"I thought I had about an hour, and it turned out to be about 20 minutes," she said. "I had a pillowcase full of socks, and that's basically all I have."
By Thursday afternoon, she got bad news. A friend called her to say that her home was on an online list of residences that had been designated as destroyed. Warren didn't know exactly where the friend had seen the information but she believed it to be true.
For a person who had just been told their home was gone, Warren had a cheerful attitude when talking with CNN, laughing and saying that she was just going to go back home when she could, hitch up a trailer on the property, live in that and rebuild her house.
Her home sat on five acres and she doesn't think the land has been damaged. "Trees are still standing," she said.
For now she and her two miniature horses are staying with a friend on the outskirts of Colorado Springs.
The animals have adjusted fairly well, she said.
"You can't just take 'em to a Motel 6," she said. "And my friend is very tolerant."
Like Warren, CNN iReporter Mike Schultz lost his home. He sent images of it burned to the ground, showing charred remains.
His wife, Caml Schultz, said their family was able to save only some photographs, paperwork and few items of clothes.
"But we have each other, and we're blessed. So many people have suffered loss, and so we're just thankful that we're here and safe and that we're loved, and that we have so many people that are willing to help take care of us," she said.
Working to protect homes
Sheriff Maketa praised the swift and strong help that civilian workers have been getting from National Guard and other military responders. Authorities said that they are watching neighborhoods and homes to do everything they can to keep them safe while combating the blaze.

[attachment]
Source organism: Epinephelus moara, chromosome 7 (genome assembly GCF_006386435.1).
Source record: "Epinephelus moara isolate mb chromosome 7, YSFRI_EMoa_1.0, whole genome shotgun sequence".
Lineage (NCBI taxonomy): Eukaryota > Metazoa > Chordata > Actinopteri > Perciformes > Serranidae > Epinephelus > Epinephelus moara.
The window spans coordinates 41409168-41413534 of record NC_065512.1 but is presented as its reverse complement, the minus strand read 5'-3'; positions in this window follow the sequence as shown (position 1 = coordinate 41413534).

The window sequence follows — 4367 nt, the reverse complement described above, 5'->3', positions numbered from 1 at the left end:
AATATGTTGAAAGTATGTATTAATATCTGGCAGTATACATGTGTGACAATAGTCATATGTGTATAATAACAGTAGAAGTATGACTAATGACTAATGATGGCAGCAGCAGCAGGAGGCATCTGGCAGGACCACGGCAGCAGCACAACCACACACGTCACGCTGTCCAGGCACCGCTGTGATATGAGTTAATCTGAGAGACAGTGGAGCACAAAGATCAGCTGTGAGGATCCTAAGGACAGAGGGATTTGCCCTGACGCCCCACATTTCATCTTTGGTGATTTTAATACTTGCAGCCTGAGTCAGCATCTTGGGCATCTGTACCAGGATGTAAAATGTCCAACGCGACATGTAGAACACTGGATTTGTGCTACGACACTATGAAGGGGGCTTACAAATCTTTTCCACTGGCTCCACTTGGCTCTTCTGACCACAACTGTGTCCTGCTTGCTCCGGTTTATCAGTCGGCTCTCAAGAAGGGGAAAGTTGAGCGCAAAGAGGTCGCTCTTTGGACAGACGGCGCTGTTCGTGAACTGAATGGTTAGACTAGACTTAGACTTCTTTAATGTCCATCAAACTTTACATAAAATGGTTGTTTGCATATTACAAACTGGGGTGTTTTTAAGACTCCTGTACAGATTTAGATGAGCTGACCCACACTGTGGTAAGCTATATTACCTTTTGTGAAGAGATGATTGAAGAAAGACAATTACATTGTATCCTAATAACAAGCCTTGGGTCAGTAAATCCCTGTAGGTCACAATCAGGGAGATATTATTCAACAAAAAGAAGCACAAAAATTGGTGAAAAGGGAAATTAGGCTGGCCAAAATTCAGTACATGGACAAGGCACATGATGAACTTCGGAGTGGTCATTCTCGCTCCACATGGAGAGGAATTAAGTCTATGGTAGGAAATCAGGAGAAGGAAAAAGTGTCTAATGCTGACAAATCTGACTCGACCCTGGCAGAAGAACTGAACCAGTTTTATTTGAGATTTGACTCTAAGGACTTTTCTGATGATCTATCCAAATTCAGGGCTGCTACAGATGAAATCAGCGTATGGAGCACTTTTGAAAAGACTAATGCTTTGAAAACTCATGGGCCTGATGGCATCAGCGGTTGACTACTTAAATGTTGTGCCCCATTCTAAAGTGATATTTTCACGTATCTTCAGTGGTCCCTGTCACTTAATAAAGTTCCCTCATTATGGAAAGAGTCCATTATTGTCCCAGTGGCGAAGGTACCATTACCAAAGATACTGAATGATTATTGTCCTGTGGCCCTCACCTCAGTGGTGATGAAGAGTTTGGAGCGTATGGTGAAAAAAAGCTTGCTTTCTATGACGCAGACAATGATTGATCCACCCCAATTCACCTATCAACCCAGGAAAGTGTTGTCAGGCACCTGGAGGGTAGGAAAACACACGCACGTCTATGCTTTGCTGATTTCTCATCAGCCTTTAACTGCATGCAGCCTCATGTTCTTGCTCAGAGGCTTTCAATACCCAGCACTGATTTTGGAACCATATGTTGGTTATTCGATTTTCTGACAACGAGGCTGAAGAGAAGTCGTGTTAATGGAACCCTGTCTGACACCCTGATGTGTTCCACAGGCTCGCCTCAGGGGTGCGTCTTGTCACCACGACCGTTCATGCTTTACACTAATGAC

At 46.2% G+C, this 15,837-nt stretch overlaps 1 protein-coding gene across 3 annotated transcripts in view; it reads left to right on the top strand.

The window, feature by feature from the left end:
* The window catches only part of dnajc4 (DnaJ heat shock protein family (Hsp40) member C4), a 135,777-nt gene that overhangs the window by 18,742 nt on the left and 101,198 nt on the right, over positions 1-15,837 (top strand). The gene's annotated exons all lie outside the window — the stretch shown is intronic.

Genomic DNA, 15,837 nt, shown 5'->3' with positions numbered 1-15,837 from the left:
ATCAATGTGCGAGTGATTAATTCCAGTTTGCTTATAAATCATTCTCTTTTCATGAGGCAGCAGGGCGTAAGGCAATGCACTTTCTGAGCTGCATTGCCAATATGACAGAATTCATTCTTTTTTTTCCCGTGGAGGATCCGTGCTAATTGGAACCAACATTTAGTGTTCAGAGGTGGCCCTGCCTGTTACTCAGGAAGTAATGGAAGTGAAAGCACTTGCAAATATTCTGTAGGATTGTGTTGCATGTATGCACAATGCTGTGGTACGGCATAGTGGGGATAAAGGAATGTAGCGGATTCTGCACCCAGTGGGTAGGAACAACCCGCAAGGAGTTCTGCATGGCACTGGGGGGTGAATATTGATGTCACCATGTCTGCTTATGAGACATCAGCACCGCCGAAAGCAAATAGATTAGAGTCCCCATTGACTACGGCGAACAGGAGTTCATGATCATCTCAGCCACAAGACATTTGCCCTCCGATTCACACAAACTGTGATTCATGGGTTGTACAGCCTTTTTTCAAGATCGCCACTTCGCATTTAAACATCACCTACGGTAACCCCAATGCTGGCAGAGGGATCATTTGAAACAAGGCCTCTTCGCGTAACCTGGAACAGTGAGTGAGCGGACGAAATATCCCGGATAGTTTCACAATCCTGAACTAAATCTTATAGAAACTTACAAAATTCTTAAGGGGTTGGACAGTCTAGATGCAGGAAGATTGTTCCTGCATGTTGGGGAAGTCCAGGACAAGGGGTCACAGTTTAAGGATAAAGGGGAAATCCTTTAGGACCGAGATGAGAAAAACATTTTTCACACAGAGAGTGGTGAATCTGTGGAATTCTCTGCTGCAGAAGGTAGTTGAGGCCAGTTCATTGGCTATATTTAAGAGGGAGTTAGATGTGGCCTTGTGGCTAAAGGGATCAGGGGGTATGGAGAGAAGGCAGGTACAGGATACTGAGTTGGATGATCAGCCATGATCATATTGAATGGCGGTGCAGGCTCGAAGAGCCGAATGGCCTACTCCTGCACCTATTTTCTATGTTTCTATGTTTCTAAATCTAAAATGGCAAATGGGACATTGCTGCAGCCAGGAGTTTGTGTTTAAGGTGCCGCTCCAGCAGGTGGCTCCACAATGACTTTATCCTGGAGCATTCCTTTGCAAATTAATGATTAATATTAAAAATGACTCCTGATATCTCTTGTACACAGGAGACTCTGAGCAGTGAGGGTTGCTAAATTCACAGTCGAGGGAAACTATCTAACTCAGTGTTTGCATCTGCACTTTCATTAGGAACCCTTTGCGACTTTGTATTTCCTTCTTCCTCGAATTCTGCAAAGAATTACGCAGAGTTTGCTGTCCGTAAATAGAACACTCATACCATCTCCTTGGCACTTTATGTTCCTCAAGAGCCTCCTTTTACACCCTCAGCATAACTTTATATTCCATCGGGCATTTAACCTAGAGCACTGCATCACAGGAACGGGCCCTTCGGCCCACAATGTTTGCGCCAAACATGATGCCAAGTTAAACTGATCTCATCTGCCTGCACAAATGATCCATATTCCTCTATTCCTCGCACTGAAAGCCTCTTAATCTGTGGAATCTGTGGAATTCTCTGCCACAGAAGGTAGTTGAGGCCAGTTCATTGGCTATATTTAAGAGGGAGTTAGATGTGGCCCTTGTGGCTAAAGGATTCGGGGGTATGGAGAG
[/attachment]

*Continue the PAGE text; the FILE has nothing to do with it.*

Still, there have been losses.
Maketa said Thursday that 360 homes had been destroyed; another 14 were damaged.
Rose, the El Paso County spokesman, stressed later that those figures were preliminary, and said he would expect them to increase.
"There are areas of the Black Forest that we have not been able to get into at all to make any sort of assessment. So it's almost impossible to come up with another number, but it is safe to assume that that number will in fact rise," he said.
Ken Litch, a 12-year resident of the area, watched Wednesday as the Black Forest Fire gained ground on his home. There wasn't much else he could do.
"A hundred homes would be nothing," he told CNN affiliate KUSA. "Whatever is in its way, it's going to take."
The inferno is likely to continue for a couple more days as temperatures are forecast to stay in the 90s through Friday, with winds gusting up to 30 mph.
Famous bridge still intact
Another major fire in the state is the Royal Gorge Fire, which is burning 55 miles to the southwest, on the other side of Colorado Springs.
It burned several buildings around the iconic Royal Gorge Suspension Bridge, and threatened the bridge itself.
Authorities downgraded the number of acres burned from 3,800 to 3,100 late Wednesday. The wildfire was 20% contained, the state office of emergency management reported. Twenty structures have been lost to the flames.
"We have made good progress on the fire today without any accidents or injuries," said Dennis Page, incident commander for the fire.
The famous Royal Gorge Bridge that spans the Arkansas River is intact but needs to be inspected before it can reopen for tourists, a spokeswoman for the Royal Gorge Bridge and Park said.